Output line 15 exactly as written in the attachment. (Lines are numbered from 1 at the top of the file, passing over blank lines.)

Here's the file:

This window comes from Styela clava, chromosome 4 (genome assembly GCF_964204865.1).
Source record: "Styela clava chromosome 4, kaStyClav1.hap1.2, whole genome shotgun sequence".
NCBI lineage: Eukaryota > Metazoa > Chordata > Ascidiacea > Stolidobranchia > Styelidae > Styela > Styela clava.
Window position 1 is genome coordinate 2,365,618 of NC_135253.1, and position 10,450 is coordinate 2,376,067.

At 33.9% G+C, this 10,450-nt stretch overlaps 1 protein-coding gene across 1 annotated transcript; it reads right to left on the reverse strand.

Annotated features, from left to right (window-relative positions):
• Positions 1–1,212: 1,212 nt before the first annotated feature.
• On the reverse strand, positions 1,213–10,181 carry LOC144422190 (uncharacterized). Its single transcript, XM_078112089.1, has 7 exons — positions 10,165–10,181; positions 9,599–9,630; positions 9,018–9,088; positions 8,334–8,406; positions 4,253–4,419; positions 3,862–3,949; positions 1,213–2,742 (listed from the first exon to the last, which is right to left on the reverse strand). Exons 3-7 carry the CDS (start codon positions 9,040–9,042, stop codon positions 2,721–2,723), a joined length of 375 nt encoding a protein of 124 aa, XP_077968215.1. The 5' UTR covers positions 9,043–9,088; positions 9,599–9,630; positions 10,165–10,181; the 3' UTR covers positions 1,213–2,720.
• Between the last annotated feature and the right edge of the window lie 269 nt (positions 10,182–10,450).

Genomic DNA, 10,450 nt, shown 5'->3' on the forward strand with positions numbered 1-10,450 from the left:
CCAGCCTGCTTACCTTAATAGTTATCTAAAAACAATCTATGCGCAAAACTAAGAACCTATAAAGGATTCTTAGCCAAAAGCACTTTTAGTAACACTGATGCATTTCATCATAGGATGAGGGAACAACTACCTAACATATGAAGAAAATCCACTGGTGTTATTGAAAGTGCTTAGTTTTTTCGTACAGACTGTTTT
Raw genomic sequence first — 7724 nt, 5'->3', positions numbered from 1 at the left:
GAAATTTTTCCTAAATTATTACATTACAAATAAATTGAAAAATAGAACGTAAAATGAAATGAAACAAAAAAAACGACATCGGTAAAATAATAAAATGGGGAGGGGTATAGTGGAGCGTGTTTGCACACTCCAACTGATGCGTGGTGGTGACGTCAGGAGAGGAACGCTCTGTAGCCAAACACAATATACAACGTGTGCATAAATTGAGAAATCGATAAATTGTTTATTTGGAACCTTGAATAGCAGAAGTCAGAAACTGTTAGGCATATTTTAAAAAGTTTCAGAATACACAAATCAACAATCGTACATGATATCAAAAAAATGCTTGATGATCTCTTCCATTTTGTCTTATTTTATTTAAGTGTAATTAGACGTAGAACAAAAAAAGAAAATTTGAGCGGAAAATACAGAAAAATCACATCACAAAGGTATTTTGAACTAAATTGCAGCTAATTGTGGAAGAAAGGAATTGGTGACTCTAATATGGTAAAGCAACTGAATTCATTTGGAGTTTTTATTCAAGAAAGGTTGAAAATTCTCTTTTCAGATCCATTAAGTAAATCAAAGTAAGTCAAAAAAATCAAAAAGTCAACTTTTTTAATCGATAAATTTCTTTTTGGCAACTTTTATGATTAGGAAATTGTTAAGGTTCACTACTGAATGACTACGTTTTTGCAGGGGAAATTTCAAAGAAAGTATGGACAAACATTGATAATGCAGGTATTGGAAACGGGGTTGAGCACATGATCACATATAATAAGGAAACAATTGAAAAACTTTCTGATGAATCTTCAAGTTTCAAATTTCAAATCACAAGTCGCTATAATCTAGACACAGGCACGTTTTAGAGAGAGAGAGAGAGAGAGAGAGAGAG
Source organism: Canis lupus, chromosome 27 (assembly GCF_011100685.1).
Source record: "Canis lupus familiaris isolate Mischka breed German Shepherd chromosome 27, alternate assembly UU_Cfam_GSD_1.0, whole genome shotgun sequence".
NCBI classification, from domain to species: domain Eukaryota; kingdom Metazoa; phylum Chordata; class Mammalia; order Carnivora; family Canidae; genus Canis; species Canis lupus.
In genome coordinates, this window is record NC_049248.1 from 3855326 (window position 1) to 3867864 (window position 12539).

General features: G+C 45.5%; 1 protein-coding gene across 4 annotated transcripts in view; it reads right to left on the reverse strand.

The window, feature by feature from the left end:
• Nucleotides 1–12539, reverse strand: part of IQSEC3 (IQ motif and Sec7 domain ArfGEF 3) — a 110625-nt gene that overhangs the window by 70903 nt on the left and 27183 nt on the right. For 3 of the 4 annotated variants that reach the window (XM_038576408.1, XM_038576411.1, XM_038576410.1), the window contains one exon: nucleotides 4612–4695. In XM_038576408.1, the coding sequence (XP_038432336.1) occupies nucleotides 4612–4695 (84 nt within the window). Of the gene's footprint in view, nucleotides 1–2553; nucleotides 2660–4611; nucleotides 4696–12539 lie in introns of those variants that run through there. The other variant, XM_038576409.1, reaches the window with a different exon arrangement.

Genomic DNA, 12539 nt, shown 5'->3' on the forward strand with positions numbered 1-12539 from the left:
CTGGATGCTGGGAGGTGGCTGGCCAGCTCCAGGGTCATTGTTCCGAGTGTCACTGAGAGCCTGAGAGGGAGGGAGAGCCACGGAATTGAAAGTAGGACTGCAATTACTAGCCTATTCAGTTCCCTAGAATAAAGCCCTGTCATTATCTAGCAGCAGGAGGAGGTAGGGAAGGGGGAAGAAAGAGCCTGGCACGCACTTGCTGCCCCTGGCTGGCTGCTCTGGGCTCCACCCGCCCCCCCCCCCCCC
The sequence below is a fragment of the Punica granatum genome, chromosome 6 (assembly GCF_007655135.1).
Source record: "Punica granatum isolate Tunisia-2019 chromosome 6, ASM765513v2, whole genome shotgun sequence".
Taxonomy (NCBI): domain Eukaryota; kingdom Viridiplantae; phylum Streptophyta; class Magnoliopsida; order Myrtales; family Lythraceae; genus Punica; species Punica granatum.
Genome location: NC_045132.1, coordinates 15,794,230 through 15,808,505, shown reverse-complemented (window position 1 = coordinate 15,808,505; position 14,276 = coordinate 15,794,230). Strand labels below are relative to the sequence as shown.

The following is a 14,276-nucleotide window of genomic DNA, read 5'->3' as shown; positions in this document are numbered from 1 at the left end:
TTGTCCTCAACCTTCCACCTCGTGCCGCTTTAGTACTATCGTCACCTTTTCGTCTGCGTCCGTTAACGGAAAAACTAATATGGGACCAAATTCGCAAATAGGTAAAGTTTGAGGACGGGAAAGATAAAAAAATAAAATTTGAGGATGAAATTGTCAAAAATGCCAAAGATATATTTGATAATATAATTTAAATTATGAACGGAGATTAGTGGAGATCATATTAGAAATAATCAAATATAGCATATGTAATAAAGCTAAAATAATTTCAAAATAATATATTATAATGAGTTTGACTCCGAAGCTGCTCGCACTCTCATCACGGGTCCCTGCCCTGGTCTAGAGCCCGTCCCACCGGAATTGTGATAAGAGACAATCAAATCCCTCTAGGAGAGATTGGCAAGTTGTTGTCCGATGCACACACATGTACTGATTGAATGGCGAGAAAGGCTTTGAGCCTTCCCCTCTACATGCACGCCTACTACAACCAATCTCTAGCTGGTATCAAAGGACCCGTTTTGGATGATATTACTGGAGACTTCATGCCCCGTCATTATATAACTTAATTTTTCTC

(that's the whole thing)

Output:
Source record: "Canis lupus familiaris isolate Mischka breed German Shepherd chromosome 27, alternate assembly UU_Cfam_GSD_1.0, whole genome shotgun sequence".